Local charter schools struggle to meet Ohio’s standards

State records show many charter schools are failing state standards, despite taking funding from public school districts

A Youngstown charter school shut its doors for good Tuesday, saying it has run out of money.

YOUNGSTOWN, Ohio (WKBN) – Twenty million dollars of taxpayers’ money has been taken from Youngstown City Schools when students leave for charter schools.

Many parents turn to charter schools, hoping for a better education for their children.

However, WKBN 27 First News found that state records show many charter schools are failing state standards, too, just like their public counterparts.

READ MORE: Ohio school report cards 

Rosalyn Stevenson sent her son Marquan to Mahoning Valley Opportunity Center (MVOC) before it closed. He was there to escape a bad experience at a different charter school.

“I think the school was working for him because he doesn’t have that many people in his class, and he can get his work done without distraction,” Rosalyn Stevenson said.

MVOC closed at the end of October with little warning, citing lack of funding.

That’s despite the fact that the school had received state money for each of the former City School students it educated.

City Schools CEO Krish Mohip said public schools outperform charter schools, however, and those charter schools could put the money to better use.

“If a charter school were to be able to come in and provide a better educational opportunity for our children, then I would support that,” he said. “However, I do not see charter schools outperforming public education systems.”

Mohip said state report card scores support his opinion. In fact, in the entire city, only one charter school met one state standard.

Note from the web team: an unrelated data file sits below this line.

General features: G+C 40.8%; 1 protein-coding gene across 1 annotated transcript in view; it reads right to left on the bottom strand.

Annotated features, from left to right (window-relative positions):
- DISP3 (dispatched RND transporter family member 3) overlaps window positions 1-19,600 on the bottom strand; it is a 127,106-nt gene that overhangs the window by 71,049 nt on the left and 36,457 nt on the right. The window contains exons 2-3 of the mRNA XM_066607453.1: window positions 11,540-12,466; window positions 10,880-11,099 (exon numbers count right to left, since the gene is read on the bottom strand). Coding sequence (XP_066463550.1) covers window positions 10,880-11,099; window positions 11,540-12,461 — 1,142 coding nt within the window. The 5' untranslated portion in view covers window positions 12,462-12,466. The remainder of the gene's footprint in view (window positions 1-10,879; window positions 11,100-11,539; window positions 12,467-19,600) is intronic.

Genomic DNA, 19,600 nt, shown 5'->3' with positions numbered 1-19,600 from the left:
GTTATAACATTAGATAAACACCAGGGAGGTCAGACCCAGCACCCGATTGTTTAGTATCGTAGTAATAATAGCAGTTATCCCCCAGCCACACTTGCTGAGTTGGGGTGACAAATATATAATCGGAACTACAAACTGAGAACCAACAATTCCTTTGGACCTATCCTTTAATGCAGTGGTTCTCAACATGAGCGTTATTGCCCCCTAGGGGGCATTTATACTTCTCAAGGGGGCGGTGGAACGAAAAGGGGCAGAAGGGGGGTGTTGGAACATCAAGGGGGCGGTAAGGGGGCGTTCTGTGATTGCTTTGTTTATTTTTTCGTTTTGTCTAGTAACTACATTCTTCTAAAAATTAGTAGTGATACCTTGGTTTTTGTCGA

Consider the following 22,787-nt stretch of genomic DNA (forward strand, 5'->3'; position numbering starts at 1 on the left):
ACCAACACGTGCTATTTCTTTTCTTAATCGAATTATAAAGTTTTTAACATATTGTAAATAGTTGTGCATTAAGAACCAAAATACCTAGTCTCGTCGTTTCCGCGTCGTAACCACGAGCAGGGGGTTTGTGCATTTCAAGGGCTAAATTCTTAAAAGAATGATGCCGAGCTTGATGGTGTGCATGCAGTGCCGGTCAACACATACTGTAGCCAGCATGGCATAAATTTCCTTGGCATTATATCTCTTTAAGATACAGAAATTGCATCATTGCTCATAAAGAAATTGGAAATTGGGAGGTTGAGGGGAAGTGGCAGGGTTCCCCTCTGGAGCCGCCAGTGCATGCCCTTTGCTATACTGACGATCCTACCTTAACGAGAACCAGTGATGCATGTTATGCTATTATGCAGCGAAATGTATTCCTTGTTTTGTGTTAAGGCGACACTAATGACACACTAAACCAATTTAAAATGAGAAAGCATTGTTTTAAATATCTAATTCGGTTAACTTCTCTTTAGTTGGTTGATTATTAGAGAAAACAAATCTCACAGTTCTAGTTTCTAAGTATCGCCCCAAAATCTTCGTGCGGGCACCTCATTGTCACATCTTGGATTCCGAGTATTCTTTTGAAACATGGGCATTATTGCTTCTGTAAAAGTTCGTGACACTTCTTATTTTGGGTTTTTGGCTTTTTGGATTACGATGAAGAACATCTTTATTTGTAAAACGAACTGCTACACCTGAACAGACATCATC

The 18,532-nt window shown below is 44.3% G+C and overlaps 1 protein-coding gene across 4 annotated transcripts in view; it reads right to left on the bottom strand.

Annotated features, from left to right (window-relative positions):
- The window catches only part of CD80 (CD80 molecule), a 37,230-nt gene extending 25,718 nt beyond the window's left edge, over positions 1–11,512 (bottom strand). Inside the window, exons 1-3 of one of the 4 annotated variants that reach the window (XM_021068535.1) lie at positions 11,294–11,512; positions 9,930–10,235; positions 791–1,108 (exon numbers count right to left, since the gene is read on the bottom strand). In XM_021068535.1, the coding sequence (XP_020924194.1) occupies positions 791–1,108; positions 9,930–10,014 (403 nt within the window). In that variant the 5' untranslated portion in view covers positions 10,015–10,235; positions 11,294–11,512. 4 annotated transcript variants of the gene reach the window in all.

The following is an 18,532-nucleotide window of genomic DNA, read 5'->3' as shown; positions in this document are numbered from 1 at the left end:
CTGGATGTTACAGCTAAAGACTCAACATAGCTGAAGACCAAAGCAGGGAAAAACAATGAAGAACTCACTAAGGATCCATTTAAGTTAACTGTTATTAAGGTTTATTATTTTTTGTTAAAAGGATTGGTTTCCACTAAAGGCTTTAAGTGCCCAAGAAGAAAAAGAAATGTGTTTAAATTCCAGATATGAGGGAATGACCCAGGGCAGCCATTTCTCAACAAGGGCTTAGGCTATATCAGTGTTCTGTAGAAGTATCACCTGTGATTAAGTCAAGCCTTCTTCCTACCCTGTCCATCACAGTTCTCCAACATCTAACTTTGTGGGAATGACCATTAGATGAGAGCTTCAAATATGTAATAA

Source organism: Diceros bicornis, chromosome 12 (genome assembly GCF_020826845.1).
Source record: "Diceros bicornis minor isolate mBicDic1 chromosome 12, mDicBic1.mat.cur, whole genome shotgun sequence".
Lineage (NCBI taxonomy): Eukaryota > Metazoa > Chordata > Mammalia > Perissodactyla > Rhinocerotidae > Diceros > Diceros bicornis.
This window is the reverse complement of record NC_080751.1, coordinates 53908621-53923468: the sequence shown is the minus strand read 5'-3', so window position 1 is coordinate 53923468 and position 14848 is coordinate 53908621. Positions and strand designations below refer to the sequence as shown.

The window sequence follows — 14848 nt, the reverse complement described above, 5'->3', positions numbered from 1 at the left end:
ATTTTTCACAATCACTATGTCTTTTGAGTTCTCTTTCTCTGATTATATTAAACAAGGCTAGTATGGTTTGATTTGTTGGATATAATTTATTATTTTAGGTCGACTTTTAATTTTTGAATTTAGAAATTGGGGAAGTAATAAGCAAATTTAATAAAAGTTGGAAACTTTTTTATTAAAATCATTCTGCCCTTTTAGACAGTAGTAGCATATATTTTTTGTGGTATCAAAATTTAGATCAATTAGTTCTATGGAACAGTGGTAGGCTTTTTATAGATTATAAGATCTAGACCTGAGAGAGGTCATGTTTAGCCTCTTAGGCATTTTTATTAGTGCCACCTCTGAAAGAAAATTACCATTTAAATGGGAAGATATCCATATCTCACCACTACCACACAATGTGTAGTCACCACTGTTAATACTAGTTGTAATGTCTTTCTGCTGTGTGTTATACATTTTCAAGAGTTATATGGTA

Every other school in the city — charter and public — failed every single standard.

Breakdown: Youngstown City Schools’ performance vs. charter schools

Jennifer Hutton, the principal of the Youngstown Academy of Excellence, said all of the schools are struggling.

“Our students come in, they are maybe two to three years behind,” said Hutton said.

Before schools can start teaching the state standards, they have to catch the students up first.

“Students are coming without basic knowledge, not knowing their letters, not knowing their numbers, not knowing how to spell their name,” Hutton said.

She said it’s better to look at performance indexes as a more accurate measurement. This measures student progress from year to year, and at her school, students know what is expected of them on the tests.

“The students get to know the language on the report cards, so they get to know words like ‘Performance Index Score,'” she said.

By that measure, charters are out-performing the public schools. That can make them attractive to students like those who attended MVOC, despite the risk that the school could close.

As for Marquan Stevenson, he said he’s done with charter schools. He’s going back to public high school to finish his diploma.


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